Background for Teachers
It is possible that the nitrogen cycle that the students drew in Unit 1 has little reference to watershed dynamics and seasonality. These two components- location and weather- are what takes the nitrogen cycle from an abstract diagram to a situated dynamic cycle. What happens to microbial activity when the temperature drops? Is the atmospheric nitrogen input constant throughout the year? Where does nitrogen go when it snows? This is a class discussion about what changes throughout the year that might affect N cycling.
Snow has been called the poor man’s fertilizer. In the early spring, as the snow melts, all of the nitrate stored in the snow goes into the soil and can be used to fertilize the local plants or is swept downstream to lower reaches of the watershed.
One potential effect of changing snowpack (built up snow on the ground) and snowmelt with a changing climate is a change in the timing or amount of nitrogen that flushes out of stream watersheds when snowpack melts in spring. If snowmelt is earlier, smaller, or absent, what would this mean for nitrogen budgets in watersheds? How would vegetation potentially be affected? Would this shift in nutrient delivery amount and/or timing affect biota, vegetation, or other watershed processes?
- Students understand that there are seasonal changes to the N cycle
- Students will add seasonality to their diagram of nitrogen cycling in their study site
Where does this lesson happen in the Project?
This activity is the first in Unit 2: Watersheds in Winter
Using a topographic map (available from: http://nationalmap.gov/ustopo/index.html) outline your watershed and trace the path of waterflow from the tops of ridges to the final outflow. If possible, take pictures of your study site. Ask students, generally, to trace the flow of nitrogen through the picture (or ask for as many different paths as are possible). Ask, in general terms, how changing season might affect the cycling of nitrogen (refer back to the introductory video).
If you cannot visit your site prior to sampling then determine the slope and aspect (which way it faces… North? South? Northeast?) of your watershed or sampling area from topo maps, and determine the forest type and soil type from cover and soil maps or you can access general cover types and soil type from the following sources:
For forest cover type:
Use the National Atlas, select “Forest type” under the BIOLOGY heading on the right hand side of the screen. http://www.nationalatlas.gov/mapmaker
For soil type:
USDA’s web soil survey: http://websoilsurvey.nrcs.usda.gov/app/WebSoilSurvey.aspx
- Topographic map of your watershed http://nationalmap.gov/ustopo/index.html
- Cover map http://www.nationalatlas.gov/mapmaker
- Soil map http://websoilsurvey.nrcs.usda.gov/app/WebSoilSurvey.aspx
- Photos from your study site
- Article from Northern Woodlands “Poor Man’s Fertilizer”: http://northernwoodlands.org/outside_story/article/poor-mans-fertilizer
Students need to understand that:
- That living things need nitrogen to survive
- That microbes make nitrogen available to other living things
- What a watershed is
- What an element cycle is
One to two class periods (one for general map and picture orientation, one for discussion and adding information to the diagram)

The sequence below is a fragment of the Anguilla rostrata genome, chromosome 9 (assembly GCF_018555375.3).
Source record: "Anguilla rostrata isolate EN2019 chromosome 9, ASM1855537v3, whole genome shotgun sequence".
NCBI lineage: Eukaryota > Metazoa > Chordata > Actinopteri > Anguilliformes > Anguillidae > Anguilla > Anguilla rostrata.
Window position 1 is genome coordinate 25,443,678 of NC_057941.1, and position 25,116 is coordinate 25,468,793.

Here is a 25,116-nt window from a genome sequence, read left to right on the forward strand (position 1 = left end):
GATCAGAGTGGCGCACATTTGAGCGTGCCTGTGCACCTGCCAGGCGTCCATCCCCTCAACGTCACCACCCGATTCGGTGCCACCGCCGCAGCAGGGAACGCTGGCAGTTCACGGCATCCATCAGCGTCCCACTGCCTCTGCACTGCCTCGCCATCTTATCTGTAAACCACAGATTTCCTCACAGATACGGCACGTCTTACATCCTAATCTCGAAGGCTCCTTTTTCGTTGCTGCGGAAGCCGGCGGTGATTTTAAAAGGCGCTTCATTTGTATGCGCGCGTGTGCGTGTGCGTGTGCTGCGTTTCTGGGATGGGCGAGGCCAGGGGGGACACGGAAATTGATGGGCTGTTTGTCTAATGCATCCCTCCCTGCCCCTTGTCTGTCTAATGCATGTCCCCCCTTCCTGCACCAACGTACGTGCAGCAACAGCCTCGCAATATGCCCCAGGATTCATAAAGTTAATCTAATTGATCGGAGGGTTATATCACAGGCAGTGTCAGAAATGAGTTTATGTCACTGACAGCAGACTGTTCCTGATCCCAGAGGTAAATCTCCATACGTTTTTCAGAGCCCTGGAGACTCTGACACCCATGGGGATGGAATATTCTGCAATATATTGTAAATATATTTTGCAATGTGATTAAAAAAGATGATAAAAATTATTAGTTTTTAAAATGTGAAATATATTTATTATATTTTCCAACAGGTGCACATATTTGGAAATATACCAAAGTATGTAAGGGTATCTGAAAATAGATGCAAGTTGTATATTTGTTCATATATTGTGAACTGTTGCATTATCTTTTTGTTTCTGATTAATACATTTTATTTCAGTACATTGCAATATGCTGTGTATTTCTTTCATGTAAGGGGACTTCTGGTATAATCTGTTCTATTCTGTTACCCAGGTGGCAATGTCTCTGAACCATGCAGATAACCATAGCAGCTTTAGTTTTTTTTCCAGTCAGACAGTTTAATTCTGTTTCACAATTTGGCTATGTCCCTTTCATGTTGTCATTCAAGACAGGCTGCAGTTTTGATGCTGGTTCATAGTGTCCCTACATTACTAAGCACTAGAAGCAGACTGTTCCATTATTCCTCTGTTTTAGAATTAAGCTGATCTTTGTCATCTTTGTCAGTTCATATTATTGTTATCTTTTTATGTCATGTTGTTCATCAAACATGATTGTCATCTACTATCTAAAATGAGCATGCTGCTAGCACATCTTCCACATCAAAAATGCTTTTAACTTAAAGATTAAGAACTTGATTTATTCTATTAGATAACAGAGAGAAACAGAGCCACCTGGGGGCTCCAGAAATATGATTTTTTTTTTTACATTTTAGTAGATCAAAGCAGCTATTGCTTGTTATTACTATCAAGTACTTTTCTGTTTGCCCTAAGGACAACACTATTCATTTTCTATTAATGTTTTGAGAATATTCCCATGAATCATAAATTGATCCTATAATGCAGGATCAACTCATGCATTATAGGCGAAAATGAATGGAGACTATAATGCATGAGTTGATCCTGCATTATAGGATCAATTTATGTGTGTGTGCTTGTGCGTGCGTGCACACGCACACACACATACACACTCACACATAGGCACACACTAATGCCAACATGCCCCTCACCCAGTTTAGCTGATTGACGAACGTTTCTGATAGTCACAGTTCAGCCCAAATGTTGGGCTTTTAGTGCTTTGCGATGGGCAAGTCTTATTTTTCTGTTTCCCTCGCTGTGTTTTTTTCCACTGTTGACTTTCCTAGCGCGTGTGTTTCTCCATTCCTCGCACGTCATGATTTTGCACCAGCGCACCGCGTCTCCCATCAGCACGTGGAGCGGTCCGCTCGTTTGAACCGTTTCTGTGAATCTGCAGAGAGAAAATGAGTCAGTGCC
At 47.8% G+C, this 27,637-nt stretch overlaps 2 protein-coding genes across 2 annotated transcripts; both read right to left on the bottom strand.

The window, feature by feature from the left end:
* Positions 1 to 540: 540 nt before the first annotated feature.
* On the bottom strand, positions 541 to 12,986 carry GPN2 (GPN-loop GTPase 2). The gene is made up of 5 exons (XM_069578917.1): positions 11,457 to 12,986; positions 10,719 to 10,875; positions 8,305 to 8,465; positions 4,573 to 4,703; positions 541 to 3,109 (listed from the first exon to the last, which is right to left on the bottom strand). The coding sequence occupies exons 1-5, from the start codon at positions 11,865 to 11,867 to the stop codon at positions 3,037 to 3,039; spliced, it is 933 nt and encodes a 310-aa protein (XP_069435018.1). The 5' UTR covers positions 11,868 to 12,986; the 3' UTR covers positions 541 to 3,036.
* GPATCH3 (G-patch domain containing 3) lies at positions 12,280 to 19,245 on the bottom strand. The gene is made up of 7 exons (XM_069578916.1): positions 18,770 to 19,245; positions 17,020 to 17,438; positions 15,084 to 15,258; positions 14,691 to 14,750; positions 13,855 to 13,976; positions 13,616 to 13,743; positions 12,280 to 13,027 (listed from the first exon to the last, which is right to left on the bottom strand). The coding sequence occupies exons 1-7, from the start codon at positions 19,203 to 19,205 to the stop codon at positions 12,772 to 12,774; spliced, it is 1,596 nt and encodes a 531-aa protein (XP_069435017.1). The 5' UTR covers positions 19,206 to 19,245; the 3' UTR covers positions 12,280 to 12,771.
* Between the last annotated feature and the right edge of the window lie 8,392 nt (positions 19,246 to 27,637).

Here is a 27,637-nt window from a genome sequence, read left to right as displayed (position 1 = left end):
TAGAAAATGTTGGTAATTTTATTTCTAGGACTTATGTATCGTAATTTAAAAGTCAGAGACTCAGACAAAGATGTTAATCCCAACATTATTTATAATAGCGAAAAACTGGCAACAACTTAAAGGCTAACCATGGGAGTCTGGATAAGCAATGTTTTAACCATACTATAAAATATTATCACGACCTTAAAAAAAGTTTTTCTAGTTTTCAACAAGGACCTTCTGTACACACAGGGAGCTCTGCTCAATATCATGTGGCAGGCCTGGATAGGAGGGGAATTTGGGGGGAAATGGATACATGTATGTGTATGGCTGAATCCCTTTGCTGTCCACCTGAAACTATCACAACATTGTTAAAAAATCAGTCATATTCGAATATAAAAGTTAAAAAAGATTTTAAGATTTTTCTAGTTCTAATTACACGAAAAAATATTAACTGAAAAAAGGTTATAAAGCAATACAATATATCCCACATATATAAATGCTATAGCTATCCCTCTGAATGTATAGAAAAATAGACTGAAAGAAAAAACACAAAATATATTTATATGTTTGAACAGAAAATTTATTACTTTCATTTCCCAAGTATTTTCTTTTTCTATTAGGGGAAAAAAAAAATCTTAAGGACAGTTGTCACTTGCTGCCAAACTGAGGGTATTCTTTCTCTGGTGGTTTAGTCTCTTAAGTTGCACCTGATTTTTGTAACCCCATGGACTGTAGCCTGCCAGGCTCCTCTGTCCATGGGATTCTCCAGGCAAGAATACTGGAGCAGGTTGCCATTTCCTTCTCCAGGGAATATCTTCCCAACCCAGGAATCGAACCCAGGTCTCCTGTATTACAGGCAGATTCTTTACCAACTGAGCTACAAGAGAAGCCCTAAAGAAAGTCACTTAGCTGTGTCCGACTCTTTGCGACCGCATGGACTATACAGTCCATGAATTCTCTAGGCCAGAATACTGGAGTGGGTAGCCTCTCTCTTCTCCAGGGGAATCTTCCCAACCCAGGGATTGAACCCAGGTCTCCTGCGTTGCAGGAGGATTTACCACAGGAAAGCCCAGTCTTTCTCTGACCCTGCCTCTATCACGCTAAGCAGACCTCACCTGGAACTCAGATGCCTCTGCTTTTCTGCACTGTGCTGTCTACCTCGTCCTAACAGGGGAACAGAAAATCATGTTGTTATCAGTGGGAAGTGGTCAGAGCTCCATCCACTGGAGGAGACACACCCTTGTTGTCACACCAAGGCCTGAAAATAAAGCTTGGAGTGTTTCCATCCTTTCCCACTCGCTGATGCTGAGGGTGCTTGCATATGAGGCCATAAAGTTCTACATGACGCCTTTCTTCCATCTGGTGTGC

Doing the Activity
Using the maps, and/or your class’s own knowledge of your sampling location, determine the basic nature of your site.
This is a discussion, but can be augmented or initiated by reading Poor Man’s Fertilizer from Northern Woodlands http://northernwoodlands.org/outside_story/article/poor-mans-fertilizer.
The discussion is based on having students think about the seasons and rainfall from their own experience and applying those experiences to the N cycle.
- When is it rainiest?
- In terms of the nitrogen cycle what happens when the leaves fall?
- In terms of the nitrogen cycle what happens when the snow melts? Where does the N end up if it gets in the stream?
- Do microbes work all year long?
- Do the different soil types have different microbe communities?
- Does tree type affect nitrogen cycling?
- What happens when the soil is saturated with water?
Add images to the diagram (from Unit 1, Activity 1) with up and down arrows, or other diagrammatic devices (fall=leaf fall means an increase in available N recycled from the breakdown of leaves…)
Asking questions/speculate: Have your students ask questions about the N cycle that are specific to their study site (e.g. What kinds of tree are in/near my study site- do they have different N needs?)
Research other controls (temperature, wetness) on microbial communities.
Make some “If/Then, Because” statements about the N cycle in your study site. And defend the statements.
Have students answer: “Explain how nitrogen cycling changes through the seasons in your watershed.”
Add seasonal- and location-dependent conditions to the class N cycle diagram.
Lesson Extensions and Supplements
Students read: Hubbard Brook Research Foundation’s Nitrogen Pollution: From the Sources to the Sea (2-page fact sheet, there is also a 29-page document available)
Students read ESA issues paper. Students research nitrogen-fixing microbes- what conditions do they need to live, what kills them, etc.
Students design an experiment to investigate seasonal variation in stream nitrogen concentrations.
Ask students to alter a condition in their cycle diagram. For example, decrease the number of nitrifying bacteria or increase the input of nitrate, and discuss how this may change the cycle.
Watch Madeline Mineau’s nice Data Story video about her research on litterfall: https://vimeo.com/40567231